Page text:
Attested: Caesar Bello Gallico 5, 21 Segontiaci
Where: One of the British tribes, presumably in the south-east, who sent embassies to surrender to Caesar.
Name origin: R&S suggested that Segontiaci might not be a regional or functional description, but rather a clan name for followers of Segontius. That personal name is well attested on epitaphs: Delamarre (2007) listed 9 instances, posted online here, including RIB67 in Britain. Segontius and similar names were especially common in parts of Iberia, where their derivation is uncertain, as partially discussed under Seguntio. In France, and possibly elsewhere, such names were interpreted as from Latin secundus ‘second’.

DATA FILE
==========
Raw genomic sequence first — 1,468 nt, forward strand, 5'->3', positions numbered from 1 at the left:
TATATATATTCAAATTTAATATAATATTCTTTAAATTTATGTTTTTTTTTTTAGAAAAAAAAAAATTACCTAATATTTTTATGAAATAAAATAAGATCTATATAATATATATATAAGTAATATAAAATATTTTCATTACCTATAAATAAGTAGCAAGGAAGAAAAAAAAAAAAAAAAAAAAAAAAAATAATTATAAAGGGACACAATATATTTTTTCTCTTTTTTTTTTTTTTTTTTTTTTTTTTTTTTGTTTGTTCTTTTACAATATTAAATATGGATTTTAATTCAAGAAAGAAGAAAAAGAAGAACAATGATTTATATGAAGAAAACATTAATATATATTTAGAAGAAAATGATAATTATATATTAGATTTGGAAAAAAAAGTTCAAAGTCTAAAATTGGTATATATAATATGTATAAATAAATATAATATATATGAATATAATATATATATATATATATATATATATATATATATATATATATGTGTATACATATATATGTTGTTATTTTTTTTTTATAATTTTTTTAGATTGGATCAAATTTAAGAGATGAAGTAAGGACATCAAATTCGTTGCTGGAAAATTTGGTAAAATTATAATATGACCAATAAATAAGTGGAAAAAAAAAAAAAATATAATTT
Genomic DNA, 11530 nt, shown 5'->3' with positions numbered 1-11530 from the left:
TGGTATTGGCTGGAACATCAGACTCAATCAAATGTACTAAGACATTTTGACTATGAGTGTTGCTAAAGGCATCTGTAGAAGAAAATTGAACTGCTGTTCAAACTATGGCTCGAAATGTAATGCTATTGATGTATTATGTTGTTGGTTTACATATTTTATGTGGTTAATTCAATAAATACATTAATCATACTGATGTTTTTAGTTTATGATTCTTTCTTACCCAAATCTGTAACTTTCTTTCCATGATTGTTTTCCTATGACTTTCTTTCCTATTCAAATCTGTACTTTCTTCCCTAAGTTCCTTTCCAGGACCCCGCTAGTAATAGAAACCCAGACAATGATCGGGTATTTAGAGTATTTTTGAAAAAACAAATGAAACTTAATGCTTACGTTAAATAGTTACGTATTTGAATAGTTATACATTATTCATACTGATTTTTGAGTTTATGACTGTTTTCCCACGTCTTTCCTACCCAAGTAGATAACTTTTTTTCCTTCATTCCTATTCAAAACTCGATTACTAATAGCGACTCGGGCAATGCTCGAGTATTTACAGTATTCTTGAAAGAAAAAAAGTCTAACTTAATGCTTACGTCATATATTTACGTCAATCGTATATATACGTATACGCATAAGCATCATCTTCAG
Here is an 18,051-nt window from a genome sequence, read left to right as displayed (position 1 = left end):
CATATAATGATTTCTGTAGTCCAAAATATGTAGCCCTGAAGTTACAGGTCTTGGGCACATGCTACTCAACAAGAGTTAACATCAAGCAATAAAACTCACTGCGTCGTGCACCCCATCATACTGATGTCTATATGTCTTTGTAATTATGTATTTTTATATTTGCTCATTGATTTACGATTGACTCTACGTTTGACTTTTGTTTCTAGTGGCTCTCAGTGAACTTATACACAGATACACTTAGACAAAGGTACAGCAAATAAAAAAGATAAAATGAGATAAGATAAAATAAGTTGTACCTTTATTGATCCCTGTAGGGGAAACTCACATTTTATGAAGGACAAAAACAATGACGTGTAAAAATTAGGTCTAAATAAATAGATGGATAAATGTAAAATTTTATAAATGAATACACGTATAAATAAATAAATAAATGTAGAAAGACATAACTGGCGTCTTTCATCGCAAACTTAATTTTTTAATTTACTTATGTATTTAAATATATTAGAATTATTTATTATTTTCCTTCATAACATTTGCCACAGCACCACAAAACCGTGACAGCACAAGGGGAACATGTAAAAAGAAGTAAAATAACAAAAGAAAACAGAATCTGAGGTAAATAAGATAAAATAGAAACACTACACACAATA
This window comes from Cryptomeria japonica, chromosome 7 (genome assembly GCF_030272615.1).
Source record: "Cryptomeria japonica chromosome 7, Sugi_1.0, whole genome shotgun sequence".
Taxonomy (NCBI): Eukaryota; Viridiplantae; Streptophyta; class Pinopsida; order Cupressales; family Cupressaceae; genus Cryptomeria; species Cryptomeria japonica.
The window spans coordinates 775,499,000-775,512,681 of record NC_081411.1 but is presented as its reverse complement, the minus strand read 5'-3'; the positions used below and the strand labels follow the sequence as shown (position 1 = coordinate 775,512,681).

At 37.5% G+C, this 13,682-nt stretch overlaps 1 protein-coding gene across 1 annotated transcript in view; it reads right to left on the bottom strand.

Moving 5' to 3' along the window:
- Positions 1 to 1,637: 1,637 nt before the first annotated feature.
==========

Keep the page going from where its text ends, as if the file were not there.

Notes: Seg- in personal and tribal names is commonly traced to a proto-Celtic *sego- ‘victory’, from which it is inferred that those name bearers were Celtic speakers. However, PIE *segh- ‘to hold’ developed in that direction more in Germanic (as in Sieg ‘victory’) than in Celtic (as in Irish seg ‘strength’) and shows up in early British names such as Segedunum. See also about king Segovax.
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Last edited: 30 July 2018